Hot Yoga Is No Better for You Than Regular Yoga: 5 Reasons Why

Hot Yoga Is No Better for You Than Regular Yoga: 5 Reasons Why
Hot Yoga Is No Better for You Than Regular Yoga: 5 Reasons Why

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If you’re looking for a way to improve your physical and mental well-being, you may have considered trying hot yoga. This popular form of yoga involves practicing in a heated room, usually around 105°F (41°C), with high humidity. Proponents of hot yoga claim that it offers many benefits, such as increased flexibility, calorie burn, detoxification, and stress relief.

But is hot yoga really superior to regular yoga, or is it just a marketing gimmick? In this article, we’ll explore five reasons why hot yoga is no better for you than regular yoga, and why you might want to stick to the traditional practice instead.

Hot yoga is not more effective at improving flexibility.

One of the main reasons people do yoga is to improve their flexibility and range of motion. While it’s true that warming up your muscles can make them more pliable, you don’t need to go to extremes to achieve this. In fact, a 2013 study found that hot yoga and regular yoga had similar effects on flexibility, and that the heat did not provide any additional benefit 1.

Moreover, stretching too far in a hot environment can actually increase your risk of injury, as you may not feel the pain signals that tell you to stop. You may also overstretch your ligaments and tendons, which can lead to joint instability and chronic pain 2.

Hot yoga does not burn more calories than regular yoga.

Another common myth about hot yoga is that it burns more calories than regular yoga, because your body has to work harder to cool itself down. However, this is not true either. A 2014 study measured the calorie expenditure of 19 participants who did a 60-minute session of hot yoga or regular yoga. The results showed that there was no significant difference between the two groups, and that both burned an average of about 240 calories 3.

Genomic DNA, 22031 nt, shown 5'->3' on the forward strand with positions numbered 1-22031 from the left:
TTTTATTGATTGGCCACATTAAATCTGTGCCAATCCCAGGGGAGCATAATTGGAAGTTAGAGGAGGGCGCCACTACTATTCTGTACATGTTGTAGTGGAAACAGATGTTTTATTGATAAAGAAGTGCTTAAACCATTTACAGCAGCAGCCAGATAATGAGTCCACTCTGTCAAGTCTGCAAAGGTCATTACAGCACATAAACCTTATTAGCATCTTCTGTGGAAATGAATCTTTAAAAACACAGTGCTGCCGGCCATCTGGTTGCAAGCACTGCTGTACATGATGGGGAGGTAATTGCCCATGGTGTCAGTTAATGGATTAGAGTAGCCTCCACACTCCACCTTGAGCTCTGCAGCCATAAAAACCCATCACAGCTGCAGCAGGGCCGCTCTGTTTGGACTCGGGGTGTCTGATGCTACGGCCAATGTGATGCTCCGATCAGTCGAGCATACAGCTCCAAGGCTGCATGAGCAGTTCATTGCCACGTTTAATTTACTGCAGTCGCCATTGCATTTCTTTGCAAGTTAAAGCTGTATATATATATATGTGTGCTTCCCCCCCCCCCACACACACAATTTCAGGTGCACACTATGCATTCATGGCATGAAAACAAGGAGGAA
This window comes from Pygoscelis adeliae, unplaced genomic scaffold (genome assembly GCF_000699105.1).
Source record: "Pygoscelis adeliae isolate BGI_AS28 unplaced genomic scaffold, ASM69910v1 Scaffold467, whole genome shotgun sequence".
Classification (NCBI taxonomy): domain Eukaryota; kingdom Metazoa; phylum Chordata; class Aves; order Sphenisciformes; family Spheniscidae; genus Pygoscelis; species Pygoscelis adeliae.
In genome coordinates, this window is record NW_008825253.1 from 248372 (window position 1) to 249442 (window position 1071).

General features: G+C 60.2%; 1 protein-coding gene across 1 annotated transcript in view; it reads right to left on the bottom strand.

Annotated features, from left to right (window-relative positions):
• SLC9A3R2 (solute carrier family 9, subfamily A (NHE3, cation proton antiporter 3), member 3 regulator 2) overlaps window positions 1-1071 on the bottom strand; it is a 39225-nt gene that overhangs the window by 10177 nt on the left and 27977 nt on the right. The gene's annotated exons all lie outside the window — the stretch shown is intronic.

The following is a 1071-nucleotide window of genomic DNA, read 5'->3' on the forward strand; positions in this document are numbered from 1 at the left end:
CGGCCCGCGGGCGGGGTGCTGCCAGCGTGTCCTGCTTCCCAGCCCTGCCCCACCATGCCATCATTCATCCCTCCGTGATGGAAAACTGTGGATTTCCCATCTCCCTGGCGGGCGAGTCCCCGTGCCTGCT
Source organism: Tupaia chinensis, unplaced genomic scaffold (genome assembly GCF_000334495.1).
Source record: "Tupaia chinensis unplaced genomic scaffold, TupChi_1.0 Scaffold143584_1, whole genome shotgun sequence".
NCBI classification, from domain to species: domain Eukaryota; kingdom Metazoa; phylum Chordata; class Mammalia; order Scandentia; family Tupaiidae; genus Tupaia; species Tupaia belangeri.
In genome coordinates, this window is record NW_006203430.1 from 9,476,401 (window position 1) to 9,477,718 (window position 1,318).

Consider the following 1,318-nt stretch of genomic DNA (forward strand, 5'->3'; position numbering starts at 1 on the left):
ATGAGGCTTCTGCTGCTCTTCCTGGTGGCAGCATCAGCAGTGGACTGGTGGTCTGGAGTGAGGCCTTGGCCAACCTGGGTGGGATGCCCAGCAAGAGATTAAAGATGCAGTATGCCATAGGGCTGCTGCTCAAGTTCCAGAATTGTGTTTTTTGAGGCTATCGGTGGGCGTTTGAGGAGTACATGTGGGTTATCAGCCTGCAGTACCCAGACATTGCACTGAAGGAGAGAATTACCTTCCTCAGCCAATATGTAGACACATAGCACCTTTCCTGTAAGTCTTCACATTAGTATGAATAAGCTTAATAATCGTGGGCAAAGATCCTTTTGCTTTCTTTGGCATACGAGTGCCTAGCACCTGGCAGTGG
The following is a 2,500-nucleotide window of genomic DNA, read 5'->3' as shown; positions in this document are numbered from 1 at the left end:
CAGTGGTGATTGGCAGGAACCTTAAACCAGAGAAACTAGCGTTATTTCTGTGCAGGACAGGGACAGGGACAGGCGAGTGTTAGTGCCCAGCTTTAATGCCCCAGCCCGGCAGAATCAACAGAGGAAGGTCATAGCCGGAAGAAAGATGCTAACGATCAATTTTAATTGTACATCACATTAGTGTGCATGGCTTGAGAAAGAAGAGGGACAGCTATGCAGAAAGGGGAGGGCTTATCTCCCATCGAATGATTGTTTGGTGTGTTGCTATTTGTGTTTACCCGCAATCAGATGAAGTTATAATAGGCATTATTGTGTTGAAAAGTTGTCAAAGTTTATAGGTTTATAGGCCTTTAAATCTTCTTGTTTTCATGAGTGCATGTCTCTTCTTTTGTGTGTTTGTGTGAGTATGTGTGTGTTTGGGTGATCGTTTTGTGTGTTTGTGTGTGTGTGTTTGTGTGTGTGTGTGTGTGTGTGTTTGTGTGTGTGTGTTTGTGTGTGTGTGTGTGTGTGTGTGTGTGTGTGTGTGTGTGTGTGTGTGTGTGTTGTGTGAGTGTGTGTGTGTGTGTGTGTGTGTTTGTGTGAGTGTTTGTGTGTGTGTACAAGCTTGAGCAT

The reason why hot yoga does not burn more calories is that the intensity of the exercise is not high enough to raise your metabolic rate. In other words, you’re not working hard enough to make your body burn more fuel. The only way to increase your calorie burn is to increase the difficulty and duration of your yoga poses, regardless of the temperature.

Hot yoga does not detoxify your body.

Some people believe that sweating profusely in a hot yoga class can help them flush out toxins and impurities from their body. However, this is also a misconception. Sweating is not a major way of detoxifying your body, as most of the toxins are eliminated through your liver, kidneys, and digestive system. Sweating mainly helps you regulate your body temperature and maintain your fluid balance 4.

Furthermore, sweating too much in a hot yoga class can actually have negative consequences, such as dehydration, electrolyte imbalance, and heat exhaustion. These can impair your performance, cause headaches, nausea, dizziness, and even fainting. To prevent these problems, you need to drink plenty of water before, during, and after your hot yoga session, and replenish your electrolytes with sports drinks or snacks.

Hot yoga does not reduce stress more than regular yoga.

Stress relief is another benefit that many people seek from yoga, and some may think that hot yoga can provide more of it. However, there is no evidence to support this claim either. In fact, some studies have suggested that hot yoga may actually increase stress levels, as the heat and humidity can create a more challenging and uncomfortable environment 5.